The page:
I worked on 5 pilots with Mind Meld, while also working on two ongoing series, “The Kids Are Alright” and “Virgin River.”

 

Describe Your Job. 

As music editor, I help the music tell its story and portray emotion, in a musical yet unobtrusive way, while also trying to keep the composer’s best intention. Whether it’s creating a temp track, adding in source music, editing original score written for a particular scene, or conforming old cues to a new cut, I always edit the music based on the specific needs of the picture editors and producers. We work together to ensure proper placement and musical correctness while mindful of dialogue and story. When colleagues lack the knowledge to articulate their needs in musical terms, I interpret the direction and translate it musically.

 

How did you first become interested in this line of work?

I initially wanted to learn music recording which was why I learned Pro Tools. I loved sound editing but mainly worked in recording studios. I started working post-production in 2004 when Thomas Chan introduced me to sound design editorial. We worked on animated series as well as some non-scripted material. After that, I transitioned to dialogue editing at Bang Zoom Studios and was a sound editor at Margarita Mix Hollywood, working with Hunter Curra on animated series and non-scripted shows.

 

Who gave you your first break?

Jenny Barak gave me my first real break in music editing. I got to know her and Carli Barber at Todd AO, where I worked in client services. Jenny hired me as an assistant music editor at Pitch n Sync and later as a music editor. She taught me a mathematical approach to music editing. She told me, “It’s like a fun puzzle you have to solve.”

 

What was your first union job?

At Pitch n Sync, we worked on several union shows including “Private Practice,” “Mad Men,” “Grey’s Anatomy” and a few pilots.

 

Which of your credits or projects have made you the most proud and why?

“Deadwood: The Movie” was a very proud moment for me. I even cried at the end of playback because I loved the TV series from more than 10 years ago. It was a real thrill to see the music go through so many stages and ultimately hear it mixed on the dub stage instead of just watching the final product at home. And add to that the thrill of the show getting a Prime Time Emmy nomination for Outstanding Sound Editing for a Limited Series, Movie or Special, with Micha Liberman and me as music editors and assistant music editor Stephanie Gangal all part of the wonderful sound editing team.

I also feel proud about “Crazy Ex-Girlfriend.” It was four years of work on a fun show with great songs that got stuck in our heads for days. When we were all done with the last season it felt like a graduation. That crew was like family.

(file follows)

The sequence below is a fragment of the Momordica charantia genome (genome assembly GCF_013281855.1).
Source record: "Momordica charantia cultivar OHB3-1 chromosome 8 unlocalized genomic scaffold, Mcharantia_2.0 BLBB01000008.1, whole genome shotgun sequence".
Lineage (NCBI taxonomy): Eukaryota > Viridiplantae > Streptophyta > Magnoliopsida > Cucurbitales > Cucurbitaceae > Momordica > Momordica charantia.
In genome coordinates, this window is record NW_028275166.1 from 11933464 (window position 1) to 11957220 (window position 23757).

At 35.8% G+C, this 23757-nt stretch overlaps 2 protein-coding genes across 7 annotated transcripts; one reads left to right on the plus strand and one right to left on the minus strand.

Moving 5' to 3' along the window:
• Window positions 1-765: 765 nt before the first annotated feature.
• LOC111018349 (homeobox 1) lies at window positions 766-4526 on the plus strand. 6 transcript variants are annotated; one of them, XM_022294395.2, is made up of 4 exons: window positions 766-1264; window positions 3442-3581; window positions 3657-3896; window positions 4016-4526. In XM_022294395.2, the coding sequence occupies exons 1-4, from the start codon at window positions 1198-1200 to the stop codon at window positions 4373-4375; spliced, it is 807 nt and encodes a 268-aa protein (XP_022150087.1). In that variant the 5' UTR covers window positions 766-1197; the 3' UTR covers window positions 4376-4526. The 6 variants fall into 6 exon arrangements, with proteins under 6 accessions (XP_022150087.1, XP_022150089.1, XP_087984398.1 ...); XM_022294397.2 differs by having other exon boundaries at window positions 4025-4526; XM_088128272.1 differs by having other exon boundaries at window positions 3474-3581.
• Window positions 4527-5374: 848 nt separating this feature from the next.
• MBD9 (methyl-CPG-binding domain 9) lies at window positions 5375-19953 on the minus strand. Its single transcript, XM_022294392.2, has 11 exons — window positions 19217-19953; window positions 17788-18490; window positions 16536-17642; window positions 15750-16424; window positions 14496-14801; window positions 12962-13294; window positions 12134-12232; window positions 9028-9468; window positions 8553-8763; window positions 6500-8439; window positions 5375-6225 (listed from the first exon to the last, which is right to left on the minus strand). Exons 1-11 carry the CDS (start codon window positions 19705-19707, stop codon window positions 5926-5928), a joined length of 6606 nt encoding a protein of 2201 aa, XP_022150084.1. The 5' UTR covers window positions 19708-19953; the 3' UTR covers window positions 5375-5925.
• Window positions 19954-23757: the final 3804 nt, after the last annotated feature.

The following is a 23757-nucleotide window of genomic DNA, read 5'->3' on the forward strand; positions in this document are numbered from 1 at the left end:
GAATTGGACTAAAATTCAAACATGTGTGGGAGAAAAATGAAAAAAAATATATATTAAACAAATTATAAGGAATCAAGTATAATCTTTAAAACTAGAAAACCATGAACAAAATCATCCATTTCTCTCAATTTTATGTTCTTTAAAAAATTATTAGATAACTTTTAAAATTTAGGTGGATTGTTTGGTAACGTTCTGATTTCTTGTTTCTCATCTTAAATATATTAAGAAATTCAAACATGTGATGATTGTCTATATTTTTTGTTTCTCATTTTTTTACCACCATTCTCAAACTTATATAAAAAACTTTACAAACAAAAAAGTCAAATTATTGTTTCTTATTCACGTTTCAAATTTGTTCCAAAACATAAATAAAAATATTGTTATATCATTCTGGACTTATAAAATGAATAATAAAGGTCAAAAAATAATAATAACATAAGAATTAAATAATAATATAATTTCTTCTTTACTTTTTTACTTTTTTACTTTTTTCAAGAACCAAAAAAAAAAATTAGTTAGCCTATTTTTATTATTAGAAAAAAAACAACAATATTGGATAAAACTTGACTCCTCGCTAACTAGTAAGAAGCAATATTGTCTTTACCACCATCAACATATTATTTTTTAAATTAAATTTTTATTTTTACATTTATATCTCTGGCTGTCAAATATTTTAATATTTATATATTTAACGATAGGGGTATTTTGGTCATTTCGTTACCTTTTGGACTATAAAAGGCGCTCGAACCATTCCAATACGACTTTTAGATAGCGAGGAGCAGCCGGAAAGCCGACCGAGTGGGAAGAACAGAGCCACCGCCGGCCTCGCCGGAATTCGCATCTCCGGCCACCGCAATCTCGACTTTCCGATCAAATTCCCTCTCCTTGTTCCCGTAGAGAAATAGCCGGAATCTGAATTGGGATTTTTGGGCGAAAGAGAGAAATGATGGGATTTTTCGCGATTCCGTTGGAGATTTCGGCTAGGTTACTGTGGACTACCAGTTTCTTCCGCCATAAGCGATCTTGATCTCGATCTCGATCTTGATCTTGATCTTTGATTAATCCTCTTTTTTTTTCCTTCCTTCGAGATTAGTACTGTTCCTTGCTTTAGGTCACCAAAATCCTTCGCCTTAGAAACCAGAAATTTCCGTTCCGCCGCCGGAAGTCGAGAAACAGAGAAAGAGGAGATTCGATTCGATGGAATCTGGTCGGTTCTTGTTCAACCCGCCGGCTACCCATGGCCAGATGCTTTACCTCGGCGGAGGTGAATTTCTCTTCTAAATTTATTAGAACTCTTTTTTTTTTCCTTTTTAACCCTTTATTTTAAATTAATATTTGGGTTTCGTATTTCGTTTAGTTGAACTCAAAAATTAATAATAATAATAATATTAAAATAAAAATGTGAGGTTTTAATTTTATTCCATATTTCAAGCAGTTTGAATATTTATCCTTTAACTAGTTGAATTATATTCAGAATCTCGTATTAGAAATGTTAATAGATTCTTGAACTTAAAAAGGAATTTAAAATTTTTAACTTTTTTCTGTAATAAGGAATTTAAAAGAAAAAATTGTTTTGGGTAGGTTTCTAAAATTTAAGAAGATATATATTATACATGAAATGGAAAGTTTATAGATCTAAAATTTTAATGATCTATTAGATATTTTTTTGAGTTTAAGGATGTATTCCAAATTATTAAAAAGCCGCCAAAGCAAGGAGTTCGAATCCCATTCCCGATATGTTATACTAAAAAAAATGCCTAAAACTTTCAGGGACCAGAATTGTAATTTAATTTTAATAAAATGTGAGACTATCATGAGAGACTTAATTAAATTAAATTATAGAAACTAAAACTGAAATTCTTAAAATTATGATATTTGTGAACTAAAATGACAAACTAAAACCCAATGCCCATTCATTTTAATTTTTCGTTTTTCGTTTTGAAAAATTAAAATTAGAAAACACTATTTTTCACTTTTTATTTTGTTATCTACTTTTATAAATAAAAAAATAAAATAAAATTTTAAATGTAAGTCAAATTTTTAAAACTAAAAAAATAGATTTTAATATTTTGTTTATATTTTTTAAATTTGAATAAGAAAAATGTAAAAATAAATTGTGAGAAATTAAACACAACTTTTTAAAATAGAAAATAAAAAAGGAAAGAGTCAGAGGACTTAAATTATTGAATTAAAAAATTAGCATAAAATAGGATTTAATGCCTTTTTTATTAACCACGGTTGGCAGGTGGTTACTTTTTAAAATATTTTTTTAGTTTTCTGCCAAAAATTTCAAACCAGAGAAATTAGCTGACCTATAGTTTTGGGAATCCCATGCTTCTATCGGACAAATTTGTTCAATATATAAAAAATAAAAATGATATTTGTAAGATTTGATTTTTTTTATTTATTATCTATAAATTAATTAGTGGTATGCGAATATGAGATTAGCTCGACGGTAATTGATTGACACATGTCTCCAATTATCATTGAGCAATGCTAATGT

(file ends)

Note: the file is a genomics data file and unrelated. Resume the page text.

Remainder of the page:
What was your biggest challenge in your job (or on a particular project) and how did you overcome/solve it?

My biggest challenge is navigating the dynamics between producers and mixers. I watch the mixers to see exactly what they’re doing and why, even when it doesn’t pertain to music. A lot of times the producer gives a note and the mixer simply plays back to hear where to address that change, and the producer, moving on to another note, is confused about hearing it played back before the mixer had a chance to correct it. I can politely step in and diffuse the situation. I pay attention to the mixers and always try to have their back.

 

What was the most fun you’ve had at work?

I looked forward to every mix day on “Crazy Ex-Girlfriend.” We mixed at Formosa Group which is a great facility. We worked hard but we enjoyed our time and had a bunch of laughs. We had a spotting session on Halloween once and I dressed up as a unicorn; one of my producers said it wasn’t really a costume because I look like a unicorn every day!

 

Jobwise, what do you hope to be doing five years from now?

I hope to continue music editing. I’ve been fortunate to work on cool shows that I enjoy so I’d love to keep doing that. Most of my work has been in television, but I hope for more opportunities to work on features. One of my favorite parts of music editing is creating temp scores and finding source cues. I’d like to expand on that skill and learn more about music supervision.

 

What are your outside activities, hobbies, passions?

I’m a musician. I sing and play the piano and accordion. I write songs and record them with friends. It’s my passion. I’ve sung and played in many local bands over the years, as well as singing and playing on recording sessions. I write music for myself, taking from life’s experiences and writing it all down in song form. It’s a way to process emotions; I’m not trying to “make it” as a musician, it’s a creative release for me.